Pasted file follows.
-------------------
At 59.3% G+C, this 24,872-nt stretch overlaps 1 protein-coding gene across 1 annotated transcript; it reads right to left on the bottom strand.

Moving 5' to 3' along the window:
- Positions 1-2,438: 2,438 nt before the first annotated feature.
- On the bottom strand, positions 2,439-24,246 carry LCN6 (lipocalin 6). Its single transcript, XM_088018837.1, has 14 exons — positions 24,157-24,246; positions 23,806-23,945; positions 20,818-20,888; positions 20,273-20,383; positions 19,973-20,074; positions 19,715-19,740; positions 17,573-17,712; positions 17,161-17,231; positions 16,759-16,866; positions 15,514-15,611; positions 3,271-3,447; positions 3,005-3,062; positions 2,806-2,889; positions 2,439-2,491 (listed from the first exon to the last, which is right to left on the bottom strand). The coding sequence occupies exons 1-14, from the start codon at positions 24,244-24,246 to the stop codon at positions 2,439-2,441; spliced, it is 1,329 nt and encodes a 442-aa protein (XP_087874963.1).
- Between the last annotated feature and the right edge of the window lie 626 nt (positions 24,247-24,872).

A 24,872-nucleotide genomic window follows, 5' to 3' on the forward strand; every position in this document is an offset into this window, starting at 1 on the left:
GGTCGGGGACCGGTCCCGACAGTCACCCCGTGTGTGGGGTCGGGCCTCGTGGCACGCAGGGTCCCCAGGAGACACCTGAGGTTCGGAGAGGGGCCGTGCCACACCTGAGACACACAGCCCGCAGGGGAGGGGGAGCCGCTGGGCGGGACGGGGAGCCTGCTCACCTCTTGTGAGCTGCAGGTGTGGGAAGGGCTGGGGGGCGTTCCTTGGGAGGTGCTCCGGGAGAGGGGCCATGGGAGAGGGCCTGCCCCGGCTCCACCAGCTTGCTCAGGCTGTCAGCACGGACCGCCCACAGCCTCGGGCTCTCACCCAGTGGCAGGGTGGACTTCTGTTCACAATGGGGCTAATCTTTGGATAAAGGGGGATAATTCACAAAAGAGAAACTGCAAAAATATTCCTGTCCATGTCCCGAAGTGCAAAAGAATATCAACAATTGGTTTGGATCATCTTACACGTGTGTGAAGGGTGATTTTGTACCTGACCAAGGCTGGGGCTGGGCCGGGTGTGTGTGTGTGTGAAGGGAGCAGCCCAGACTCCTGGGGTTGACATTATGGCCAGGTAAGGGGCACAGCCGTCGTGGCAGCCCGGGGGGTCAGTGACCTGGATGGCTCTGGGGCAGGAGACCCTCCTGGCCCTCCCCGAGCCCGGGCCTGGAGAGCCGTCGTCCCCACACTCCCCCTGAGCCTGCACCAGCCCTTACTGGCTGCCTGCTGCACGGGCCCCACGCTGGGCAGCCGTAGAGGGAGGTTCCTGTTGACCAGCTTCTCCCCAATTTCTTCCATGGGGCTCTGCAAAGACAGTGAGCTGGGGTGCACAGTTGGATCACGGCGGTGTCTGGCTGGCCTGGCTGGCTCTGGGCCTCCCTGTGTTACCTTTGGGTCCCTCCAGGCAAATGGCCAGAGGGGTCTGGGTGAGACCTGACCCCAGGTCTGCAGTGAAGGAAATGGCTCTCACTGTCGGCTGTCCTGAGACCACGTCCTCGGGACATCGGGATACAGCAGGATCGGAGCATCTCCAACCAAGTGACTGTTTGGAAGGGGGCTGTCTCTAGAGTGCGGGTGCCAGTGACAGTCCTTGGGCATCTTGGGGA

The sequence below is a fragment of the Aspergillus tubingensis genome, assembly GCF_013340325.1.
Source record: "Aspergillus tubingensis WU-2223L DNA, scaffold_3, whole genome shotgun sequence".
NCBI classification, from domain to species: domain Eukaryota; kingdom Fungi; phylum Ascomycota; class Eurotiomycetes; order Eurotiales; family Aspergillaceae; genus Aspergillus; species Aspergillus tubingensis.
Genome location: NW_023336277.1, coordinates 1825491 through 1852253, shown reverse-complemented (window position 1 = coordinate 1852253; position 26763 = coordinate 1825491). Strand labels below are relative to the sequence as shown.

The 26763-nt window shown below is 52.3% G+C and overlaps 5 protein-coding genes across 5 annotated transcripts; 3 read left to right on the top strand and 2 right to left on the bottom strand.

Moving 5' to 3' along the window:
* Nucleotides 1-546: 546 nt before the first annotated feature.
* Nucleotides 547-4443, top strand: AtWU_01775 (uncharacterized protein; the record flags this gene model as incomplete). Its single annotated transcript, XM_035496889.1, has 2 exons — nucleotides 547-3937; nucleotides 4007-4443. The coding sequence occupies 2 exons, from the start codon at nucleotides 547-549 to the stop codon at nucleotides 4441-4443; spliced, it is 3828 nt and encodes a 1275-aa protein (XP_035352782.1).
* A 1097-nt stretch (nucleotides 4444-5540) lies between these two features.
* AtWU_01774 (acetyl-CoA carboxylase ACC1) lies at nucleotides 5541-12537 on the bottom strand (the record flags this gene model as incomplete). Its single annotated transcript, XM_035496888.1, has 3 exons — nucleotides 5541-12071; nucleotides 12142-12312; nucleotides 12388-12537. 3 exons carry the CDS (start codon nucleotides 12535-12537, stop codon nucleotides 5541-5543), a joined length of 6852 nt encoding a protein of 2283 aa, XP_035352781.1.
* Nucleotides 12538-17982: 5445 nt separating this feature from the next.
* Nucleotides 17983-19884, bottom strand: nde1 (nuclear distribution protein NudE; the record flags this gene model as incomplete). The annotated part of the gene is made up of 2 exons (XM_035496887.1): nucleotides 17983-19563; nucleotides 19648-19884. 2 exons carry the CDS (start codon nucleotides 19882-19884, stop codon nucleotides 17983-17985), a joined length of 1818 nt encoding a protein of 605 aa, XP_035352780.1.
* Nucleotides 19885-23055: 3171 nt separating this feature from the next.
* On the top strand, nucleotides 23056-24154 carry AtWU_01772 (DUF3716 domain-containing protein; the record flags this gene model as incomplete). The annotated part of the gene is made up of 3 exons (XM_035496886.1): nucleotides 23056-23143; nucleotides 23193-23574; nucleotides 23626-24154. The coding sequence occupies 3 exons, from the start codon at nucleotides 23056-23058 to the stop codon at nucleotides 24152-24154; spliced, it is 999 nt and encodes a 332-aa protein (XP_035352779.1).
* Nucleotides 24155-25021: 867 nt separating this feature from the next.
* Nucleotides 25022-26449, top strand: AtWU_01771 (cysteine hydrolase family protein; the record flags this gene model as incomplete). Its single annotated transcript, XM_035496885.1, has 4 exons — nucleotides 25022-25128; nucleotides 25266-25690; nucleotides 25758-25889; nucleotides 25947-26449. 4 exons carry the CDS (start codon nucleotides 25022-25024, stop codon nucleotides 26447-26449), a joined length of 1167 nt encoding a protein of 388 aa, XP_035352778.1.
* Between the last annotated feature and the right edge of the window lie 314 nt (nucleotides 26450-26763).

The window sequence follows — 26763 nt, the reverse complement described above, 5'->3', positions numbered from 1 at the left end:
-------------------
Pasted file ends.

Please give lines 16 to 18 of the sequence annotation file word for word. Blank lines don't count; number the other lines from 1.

* A 1097-nt stretch (nucleotides 4444-5540) lies between these two features.
* AtWU_01774 (acetyl-CoA carboxylase ACC1) lies at nucleotides 5541-12537 on the bottom strand (the record flags this gene model as incomplete). Its single annotated transcript, XM_035496888.1, has 3 exons — nucleotides 5541-12071; nucleotides 12142-12312; nucleotides 12388-12537. 3 exons carry the CDS (start codon nucleotides 12535-12537, stop codon nucleotides 5541-5543), a joined length of 6852 nt encoding a protein of 2283 aa, XP_035352781.1.
* Nucleotides 12538-17982: 5445 nt separating this feature from the next.